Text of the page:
Safe Food, Fair Food: Summary of findings within sheep value chains in the Ethiopian Highlands

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Presented by Barbara Rischkowsky, Tamsin Dewe and Krstina Rosel at the Multi-stakeholder Workshop for Targeting Action Research on Small Ruminant Value Chains in Ethiopia, Addis Ababa, 14th-15th March …

Presented by Barbara Rischkowsky, Tamsin Dewe and Krstina Rosel at the Multi-stakeholder Workshop for Targeting Action Research on Small Ruminant Value Chains in Ethiopia, Addis Ababa, 14th-15th March 2013

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  • 1. Safe Food, Fair Food: Summary of findings within sheep valuechains in the Ethiopian Highlands Barbara Rischkowsky, Tamsin Dewé, Kristina Rösel, Multi-stakeholder Workshop for Targeting Action Research on Small Ruminant Value Chains in Ethiopia Addis Ababa, 14th-15th March 2013
  • 2. Safe Food, Fair Food Protecting the health of poor consumers and Safeguarding livelihoods of poor livestock keepers and other value chain actors
  • 3. Background Looking at risks to food safety and nutrition within sheep and goat value chains Trying to identify opportunities for further research and intervention Ultimate goal is to ensure adequate intake of safe and nutritious foods, while protecting the livelihoods of poor value chain actors
  • 4. Activities Rapid assessment conducted alongside rapid VCA at each site Participatory rural appraisals (PRAs) with producer and consumer groups at Doyogena, Horro and Menz Focus group discussions (FGDs) with mothers of young children at Doyogena and Horro Topics included animal health, consumption patterns, food preparation, and perceptions of quality and safety of sheep meat
  • 5. Results: all sites Animal health – Disease was an important constraint on production at all sites – Respiratory disease, ‘bottle jaw’ and diarrhoea were major causes of morbidity and mortality Photo credit: Grit/Suzanne Cox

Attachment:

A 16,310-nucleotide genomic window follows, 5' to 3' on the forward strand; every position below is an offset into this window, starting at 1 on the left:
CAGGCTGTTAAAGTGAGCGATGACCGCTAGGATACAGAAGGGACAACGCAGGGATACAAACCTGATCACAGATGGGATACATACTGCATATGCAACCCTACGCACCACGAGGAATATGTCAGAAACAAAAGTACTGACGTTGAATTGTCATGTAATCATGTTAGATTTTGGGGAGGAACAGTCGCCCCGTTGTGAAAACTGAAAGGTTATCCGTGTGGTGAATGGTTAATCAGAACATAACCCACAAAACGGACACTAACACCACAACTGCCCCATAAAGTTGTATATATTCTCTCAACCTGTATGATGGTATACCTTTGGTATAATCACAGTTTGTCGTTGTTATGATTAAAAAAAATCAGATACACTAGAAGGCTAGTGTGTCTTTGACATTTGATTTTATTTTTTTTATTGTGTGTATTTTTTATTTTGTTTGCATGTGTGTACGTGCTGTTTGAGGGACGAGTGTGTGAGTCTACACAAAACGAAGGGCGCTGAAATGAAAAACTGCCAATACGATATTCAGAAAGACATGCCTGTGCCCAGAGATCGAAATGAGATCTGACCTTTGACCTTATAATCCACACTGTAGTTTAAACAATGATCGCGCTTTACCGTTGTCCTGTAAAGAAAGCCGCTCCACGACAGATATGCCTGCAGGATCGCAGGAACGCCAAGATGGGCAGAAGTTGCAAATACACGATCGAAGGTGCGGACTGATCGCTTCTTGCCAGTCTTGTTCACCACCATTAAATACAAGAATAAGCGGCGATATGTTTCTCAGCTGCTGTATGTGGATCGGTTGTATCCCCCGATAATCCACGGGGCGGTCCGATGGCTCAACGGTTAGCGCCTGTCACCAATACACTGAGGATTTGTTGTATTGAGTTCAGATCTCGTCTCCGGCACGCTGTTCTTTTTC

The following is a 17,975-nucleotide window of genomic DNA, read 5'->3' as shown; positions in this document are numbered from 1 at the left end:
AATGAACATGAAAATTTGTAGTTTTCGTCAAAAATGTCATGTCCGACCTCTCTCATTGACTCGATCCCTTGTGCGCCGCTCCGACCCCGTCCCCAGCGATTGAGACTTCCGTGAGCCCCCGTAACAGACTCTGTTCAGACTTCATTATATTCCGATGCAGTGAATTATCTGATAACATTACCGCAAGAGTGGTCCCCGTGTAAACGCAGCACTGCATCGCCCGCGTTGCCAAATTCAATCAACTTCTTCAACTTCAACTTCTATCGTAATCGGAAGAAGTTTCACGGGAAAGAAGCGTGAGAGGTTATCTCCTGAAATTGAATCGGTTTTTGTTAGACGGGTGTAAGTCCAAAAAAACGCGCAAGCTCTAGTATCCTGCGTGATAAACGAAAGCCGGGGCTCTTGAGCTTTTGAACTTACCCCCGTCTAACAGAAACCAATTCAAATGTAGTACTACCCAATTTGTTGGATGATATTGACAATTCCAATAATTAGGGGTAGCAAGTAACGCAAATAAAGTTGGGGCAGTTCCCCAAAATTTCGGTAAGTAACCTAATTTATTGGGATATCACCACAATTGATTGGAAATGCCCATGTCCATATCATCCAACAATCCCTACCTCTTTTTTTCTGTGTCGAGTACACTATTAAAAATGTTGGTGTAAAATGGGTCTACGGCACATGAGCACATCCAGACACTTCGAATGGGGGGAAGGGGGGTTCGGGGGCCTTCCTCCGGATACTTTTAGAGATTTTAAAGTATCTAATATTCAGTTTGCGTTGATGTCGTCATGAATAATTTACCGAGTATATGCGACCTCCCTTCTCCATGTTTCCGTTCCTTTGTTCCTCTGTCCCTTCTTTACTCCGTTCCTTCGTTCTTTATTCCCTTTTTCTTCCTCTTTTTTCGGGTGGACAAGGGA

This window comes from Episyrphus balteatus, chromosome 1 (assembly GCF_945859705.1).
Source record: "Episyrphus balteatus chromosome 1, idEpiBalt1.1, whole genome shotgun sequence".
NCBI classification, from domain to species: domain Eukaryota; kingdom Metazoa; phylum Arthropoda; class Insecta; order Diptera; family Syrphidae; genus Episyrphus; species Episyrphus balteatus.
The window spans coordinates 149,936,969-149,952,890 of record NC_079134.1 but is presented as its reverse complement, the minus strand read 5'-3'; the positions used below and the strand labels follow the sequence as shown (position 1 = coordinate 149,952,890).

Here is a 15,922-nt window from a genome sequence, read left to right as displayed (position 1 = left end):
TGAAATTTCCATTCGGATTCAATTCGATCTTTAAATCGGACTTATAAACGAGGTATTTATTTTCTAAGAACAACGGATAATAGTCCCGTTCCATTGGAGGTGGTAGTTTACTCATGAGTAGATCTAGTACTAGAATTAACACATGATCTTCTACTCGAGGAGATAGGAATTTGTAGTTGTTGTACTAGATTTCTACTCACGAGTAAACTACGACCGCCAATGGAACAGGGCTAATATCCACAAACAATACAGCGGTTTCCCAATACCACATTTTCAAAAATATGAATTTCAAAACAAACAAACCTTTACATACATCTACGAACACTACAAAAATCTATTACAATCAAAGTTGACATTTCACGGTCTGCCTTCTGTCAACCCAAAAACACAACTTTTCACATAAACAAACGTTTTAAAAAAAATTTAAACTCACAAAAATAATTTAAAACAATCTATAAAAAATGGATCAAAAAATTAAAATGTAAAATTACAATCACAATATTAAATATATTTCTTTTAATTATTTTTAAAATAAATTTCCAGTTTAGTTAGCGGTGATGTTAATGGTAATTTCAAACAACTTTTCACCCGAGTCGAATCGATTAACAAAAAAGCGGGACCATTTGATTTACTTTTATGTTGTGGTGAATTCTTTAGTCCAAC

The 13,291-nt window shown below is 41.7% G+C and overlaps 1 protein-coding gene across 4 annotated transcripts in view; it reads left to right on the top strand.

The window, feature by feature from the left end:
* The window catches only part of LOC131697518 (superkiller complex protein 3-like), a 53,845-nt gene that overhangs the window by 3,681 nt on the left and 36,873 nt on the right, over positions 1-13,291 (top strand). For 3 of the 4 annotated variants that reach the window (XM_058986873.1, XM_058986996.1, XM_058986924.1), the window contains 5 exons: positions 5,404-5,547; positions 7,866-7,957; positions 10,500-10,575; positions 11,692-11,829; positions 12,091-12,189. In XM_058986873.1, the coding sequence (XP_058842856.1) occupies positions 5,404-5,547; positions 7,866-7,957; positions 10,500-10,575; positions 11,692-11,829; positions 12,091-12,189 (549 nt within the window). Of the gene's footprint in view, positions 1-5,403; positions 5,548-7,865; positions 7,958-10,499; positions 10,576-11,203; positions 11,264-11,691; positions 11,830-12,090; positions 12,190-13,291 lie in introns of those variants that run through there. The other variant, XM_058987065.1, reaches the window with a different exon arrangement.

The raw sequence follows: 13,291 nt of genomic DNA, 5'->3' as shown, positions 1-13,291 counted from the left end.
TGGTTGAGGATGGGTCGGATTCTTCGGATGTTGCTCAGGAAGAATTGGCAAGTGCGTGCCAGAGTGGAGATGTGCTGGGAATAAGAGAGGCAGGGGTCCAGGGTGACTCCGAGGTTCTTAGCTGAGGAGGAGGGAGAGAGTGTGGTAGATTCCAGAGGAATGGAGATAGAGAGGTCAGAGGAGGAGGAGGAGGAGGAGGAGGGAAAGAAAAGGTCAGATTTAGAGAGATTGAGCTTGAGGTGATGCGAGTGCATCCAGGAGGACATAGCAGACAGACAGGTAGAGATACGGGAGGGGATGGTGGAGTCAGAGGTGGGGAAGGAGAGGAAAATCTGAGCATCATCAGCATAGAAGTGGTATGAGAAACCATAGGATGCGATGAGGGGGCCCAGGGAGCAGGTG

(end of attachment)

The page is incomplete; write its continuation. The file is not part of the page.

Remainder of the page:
• 6. Results: all sites Sheep meat consumption patterns – Peaks at major national and religious festivals – Low in intervening periods
  • 7. Results: all sites Risks to safety of sheep meat – Emergency slaughter and consumption of diseased animals occurs – Consumption of raw or lightly cooked meat or offal occurs Risk mitigation – Smell, colour and texture used to assess quality and safety – Cooking ‘suspect’ meat thoroughly Nutritional issues – Lack of meat in the diet
  • 8. Results: Doyogena Sick animals  Deaths
  • 9. Results: Doyogena Risky food practices – Emergency slaughter and consumption of animals with grain overload – Albendazole residues in meat due to use during fattening – Fresh meat stored until next day – Consumption of dulet Risk-mitigating practices – No consumption of animals with other diseases – Careful slaughter practices to avoid contamination – Lesions are trimmed from meat and the remainder is boiled – Meat that might be a health risk is boiled
  • 10. Results: Horro Sick animals  Deaths
  • 11. Results: Horro Risky food practices – Consumption of lightly cooked meat Risk-mitigating practices – Avoiding trauma and stress to the animal before slaughter – Careful butchering to keep offal and muscle meat separate – Meat that might be a health risk is boiled Photo credits: ILRI/Apollo Habtamu
  • 12. Results: Menz Sick animals  Deaths
  • 13. Results: Menz Risky food practices – Emergency slaughter and consumption of animals with specific diseases – Eating of dulet and lightly cooked meat Risk-mitigating practices – Meat is consumed quickly after slaughter, or preserved – Dark or foul-smelling meat is not consumed – Meat that might be a health risk is boiled
  • 14. Conclusions Interventions in animal health are required Risky consumption practices occur at all sites but are often mitigated by thorough cooking Better if all meat and offal is well- cooked - some loss of nutritional quality, but large reduction in risks Infrequent meat consumption probably represents greater risk to nutritional status than to food safety Improving the economic status of households is the first step towards increased meat consumption
  • 15. Safe Food, Fair Food Tamsin Dewé, Consultant tamsindewe@gmail.com Kristina Rösel, Project Co-Ordinator k.rosel@cgiar.org All photo credits to ILRI/ Tamsin Dewé unless otherwise indicated